20. PROSTATE CANCERIncidence/Prevalence • Most common cancer in men. In the year 2000, 200K men were diagnosed and 30K died from the disease. • 21% of all cancers. • Increased risk with age with 30% presenting between age 70-79 and 67% between age 80-89. • Slowly progressive (as a rule): low gradegood prognosis, high gradepoor prognosis, and moderate gradevariable prognosis.

    21. PROSTATE CANCERPossible etiologies/risk factors • Age is the most important risk factor. • Genetic predisposition/ racial and family history. • Diet risk: high animal fat, high zinc, low vegetable and low fish(omega-3 fatty acids) intake, low selenium intake, low fruit, low vegetable intake. • Hormonal risk: high testosterone, high insulin, and high insulin-like growth factor. • Low UV light exposure, high pesticide exposure. • No increase in risk with BPH or vasectomy. • ? Protection from ASA, statins.

    22. PROSTATE CANCERScreening • DRE: can detect tumors in the posterior and lateral aspects of the gland. Can detect extension. Accuracy depends on experience of examiner. • PSA: must be interpreted in clinical context, higher sensitivity and lower specificity than DRE. • Referral for TRUS and/or sextant biopsy if DRE or PSA abnormal. • PPV for PSA >4 or DRE is ~30%. • Screening is controversial. No consensus. Morbidity and mortality data inconclusive. Informed discussion with patient is essential.

    23. Prostate Cancer Screening ACP Discussion Points • Prostate cancer is an important health problem. • The benefits of one-time or repeated screening and aggressive treatment of prostate cancer have not yet been proven. • DRE and PSA measurements can have both false-positive and false-negative results. • The probability that further invasive evaluation will be required as a result of testing is relatively high. • Aggressive therapy is necessary to realize any benefit from the discovery of a tumor.

    24. Prostate Cancer Screening ACP Additional Discussion Points • A small but finite risk for early death and a significant risk for chronic illness, particularly with regard to sexual and urinary function, are associated with these treatments. • Early detection may save lives. • Early detection and treatment may avert future cancer-related illness.

    25. Prostate Cancer Screening and Treatment(the key question) “is cure possible in those for whom it is necessary, and is cure necessary in those for whom it is possible?” Dr. Willet Whitmore, 1990

    26. AUA 2007 Annual Meeting “Men are presenting at a younger age and lower stage. We are seeing fewer and fewer biochemical recurrences, and when they do occur, they are less lethal. Thousands of papers support this.” Dr.. Anthony D’Amico, Dana Farber Cancer Center

    27. “Reasonable” Recommendations in 2007 for Prostate Screening • Yearly risk/benefit discussions for all men starting at age 50 who are expected to live 10 years. For blacks and those with + family hx start at 40-45. • If decision to screen: yearly DRE/PSA until co-morbidities/age (75) limit life expectancy to 10 yrs • Immediately refer if abnormal DRE or PSA>7. • Repeat PSA between 4 -7 several weeks later and refer if still >4. • If PSA <4, refer men who experience a PSA rise of more than .75 ng/mL/year (based on last three measurements obtained over 12 to 24 months).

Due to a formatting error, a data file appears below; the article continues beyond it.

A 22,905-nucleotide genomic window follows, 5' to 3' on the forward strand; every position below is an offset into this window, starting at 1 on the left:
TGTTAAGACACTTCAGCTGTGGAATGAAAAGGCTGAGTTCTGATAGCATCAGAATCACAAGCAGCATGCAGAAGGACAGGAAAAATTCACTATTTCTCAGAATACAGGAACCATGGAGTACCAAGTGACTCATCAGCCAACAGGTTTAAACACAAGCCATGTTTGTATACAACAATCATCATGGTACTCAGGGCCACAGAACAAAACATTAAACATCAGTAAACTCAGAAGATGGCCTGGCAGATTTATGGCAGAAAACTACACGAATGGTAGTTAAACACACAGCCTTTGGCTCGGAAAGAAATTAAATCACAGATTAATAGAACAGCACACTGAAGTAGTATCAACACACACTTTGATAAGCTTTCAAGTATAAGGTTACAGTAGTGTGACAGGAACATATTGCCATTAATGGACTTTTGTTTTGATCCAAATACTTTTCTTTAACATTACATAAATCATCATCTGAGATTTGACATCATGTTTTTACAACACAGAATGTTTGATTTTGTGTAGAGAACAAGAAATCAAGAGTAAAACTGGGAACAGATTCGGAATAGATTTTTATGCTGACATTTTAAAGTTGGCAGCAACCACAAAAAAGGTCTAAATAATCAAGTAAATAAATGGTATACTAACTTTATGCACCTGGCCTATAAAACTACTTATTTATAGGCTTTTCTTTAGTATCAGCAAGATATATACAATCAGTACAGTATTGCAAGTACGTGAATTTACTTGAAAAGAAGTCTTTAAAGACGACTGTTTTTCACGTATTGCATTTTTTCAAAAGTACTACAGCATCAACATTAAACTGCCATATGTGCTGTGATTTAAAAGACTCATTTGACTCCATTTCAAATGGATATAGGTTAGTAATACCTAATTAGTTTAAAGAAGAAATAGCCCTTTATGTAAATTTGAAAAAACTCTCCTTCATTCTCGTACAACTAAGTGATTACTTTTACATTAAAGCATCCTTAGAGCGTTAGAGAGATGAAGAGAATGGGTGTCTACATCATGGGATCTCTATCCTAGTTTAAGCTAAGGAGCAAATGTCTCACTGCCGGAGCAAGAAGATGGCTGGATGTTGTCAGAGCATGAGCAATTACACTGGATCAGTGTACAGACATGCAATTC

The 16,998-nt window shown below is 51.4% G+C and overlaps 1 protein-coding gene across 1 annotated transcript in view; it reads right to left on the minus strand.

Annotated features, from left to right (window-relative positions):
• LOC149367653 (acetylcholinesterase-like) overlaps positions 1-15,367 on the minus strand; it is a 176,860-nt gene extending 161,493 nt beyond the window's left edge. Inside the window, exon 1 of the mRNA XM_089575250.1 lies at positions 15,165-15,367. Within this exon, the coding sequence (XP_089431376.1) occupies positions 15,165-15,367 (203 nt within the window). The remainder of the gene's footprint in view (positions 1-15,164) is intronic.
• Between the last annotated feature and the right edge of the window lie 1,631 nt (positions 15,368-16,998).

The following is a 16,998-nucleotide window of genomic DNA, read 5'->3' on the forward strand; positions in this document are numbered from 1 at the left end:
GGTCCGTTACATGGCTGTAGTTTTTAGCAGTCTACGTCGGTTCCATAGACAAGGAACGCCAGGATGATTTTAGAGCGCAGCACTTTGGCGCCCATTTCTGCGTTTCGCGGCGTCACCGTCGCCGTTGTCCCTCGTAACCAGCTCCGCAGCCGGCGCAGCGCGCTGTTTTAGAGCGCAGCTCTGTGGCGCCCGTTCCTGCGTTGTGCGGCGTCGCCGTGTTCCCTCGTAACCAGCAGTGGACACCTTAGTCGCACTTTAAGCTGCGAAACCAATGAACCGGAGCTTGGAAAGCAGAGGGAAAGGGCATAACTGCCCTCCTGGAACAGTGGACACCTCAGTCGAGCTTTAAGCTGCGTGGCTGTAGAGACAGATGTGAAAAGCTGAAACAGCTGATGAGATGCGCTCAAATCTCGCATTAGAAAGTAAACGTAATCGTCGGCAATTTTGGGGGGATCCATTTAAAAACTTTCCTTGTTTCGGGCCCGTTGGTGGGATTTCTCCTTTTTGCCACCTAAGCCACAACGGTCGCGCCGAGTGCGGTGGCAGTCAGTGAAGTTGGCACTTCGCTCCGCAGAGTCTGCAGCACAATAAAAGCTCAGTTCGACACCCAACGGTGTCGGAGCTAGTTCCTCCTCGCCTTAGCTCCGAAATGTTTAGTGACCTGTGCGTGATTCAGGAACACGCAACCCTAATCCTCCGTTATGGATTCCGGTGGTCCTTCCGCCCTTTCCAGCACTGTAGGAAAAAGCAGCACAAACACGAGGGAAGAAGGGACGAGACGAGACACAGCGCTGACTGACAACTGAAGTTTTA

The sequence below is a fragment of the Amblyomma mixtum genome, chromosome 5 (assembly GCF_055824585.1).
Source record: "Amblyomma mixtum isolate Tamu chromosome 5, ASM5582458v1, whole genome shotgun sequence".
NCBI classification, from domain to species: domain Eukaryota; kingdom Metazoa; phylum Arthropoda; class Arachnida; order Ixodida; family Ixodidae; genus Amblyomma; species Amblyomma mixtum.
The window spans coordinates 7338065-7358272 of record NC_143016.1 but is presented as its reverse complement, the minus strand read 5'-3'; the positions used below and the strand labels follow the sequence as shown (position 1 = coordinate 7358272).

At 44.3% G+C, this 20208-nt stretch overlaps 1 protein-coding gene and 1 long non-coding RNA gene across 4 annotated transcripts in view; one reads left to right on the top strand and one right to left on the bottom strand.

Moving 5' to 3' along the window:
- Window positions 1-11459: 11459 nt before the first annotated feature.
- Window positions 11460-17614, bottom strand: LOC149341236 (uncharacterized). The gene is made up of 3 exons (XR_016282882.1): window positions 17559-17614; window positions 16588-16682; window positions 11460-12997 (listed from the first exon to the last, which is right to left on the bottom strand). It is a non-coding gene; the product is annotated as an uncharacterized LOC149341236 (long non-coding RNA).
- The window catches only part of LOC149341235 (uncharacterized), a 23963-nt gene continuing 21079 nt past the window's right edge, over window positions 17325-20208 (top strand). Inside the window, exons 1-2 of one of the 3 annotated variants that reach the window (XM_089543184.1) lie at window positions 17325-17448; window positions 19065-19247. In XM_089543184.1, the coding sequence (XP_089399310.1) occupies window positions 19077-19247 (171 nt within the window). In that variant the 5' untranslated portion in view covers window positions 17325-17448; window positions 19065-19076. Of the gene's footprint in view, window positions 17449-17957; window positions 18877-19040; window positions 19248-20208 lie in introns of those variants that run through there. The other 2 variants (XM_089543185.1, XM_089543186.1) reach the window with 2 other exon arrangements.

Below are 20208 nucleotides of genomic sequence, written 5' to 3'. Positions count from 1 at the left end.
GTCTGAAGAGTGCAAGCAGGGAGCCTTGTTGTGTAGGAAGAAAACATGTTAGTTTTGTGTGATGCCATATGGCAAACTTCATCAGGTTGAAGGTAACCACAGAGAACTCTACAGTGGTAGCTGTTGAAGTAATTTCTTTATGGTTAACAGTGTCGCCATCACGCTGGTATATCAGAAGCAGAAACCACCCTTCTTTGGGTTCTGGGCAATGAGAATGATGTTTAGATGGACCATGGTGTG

28. THE ROLE OF PSAPossible Refinements • Consider age and race adjustments. • PSA density(TRUS adjusted PSA). • PSA velocity (rate of change of PSA)(>.75 ng/mL/yr). • Free/Bound PSA values may be useful in separating elevations in PSA from BPH vs cancer. • Interval recommendations may change, depending on age and PSA level.

    29. More PSA Refinements • Delay performing test 48 hours after recent ejaculation or local trauma and wait at least 6 weeks after biopsy or TURP. • If PSA elevated wait 2-4 weeks and repeat to confirm. Some experts recommend antibiotics before repeat.

    30. PROSTATE CANCERSigns • Stony hard prostate. • Hematuria, hematospermia. • Irregular, firm, hard nodule on DRE. • Signs of obstructive uropathy/Rising AUA Score. • Neurologic cord compression signs. • Pathologic fractures/Bone pain. • Sudden onset of erectile dysfunction, painful ejaculation.

    31. PROSTATE CANCERDiagnosis • Prostate biopsy by FNA or Biopty. • 33-50% chance of biopsy being malignant. • Differential Diagnosis: BPH, chronic prostatitis, prostatic TB, old biopsy fibrosis, prostatic cysts, prostatic calculi.

    32. PROSTATE CANCERClinical Staging • DREsize, location, volume, local extension • TRUS/Endorectal coil MRIlocal extension • CT/ProstaScint Scanpre-op pelvic node assessment • Pelvic Lymphadenectomypelvic nodes • Other Tumor Markers • PSAhighest in transition zone tumors and well differentiated tumors. Its greatest value is in detecting recurrence • Bone Scanmets

    33. T1 are microscopic and non-palpable T2 are palpable but confined to gland T3 protrude beyond the gland capsule T4 are fixed and extend well beyond the gland Based on tumor histology Grade 1 Gleason is the most well-differentiated Grade 5 is the most poorly differentiated Combined scores are reported (primary +secondary)(2-10) PROSTATE CANCER STAGINGTMN Staging & Gleason Scale

    34. PROSTATE CANCERTreatment Options for Clinically Localized Disease • Radical prostatectomy • Radiation therapy (external beam or interstitial implantation) • Watchful Waiting • Possible hormonal therapy (ADT) is mostly used for locally advanced or metastatic disease. (Neoadjuvant ADT with Radiation may improve outcomes for men with intermediate/high pathological risk localized cancer.)

    35. MOST IMPORTANT TREATMENT ISSUES • Patient’s medical condition/age. • Gleason Grade and PSA. • Is it Organ Confined?/Stage. • Estimation of outcome for individual patient. • Potential side effects of treatments. • Greatest treatment benefit-> “moderate to poor grade cancers in younger, healthier age group.” • Least treatment benefit-> “lower grade cancers in older, sicker age group.”

    36. MOST IMPORTANT POINTS FOR THE FAMILY PRACTITIONER • For BPH: It is mostly a primary care disease for both diagnosis and treatment. Know the danger signs and when to refer. • For Prostate Cancer: Screening and Rx may be controversial, but something is making a difference. All patients deserve an informed discussion about options.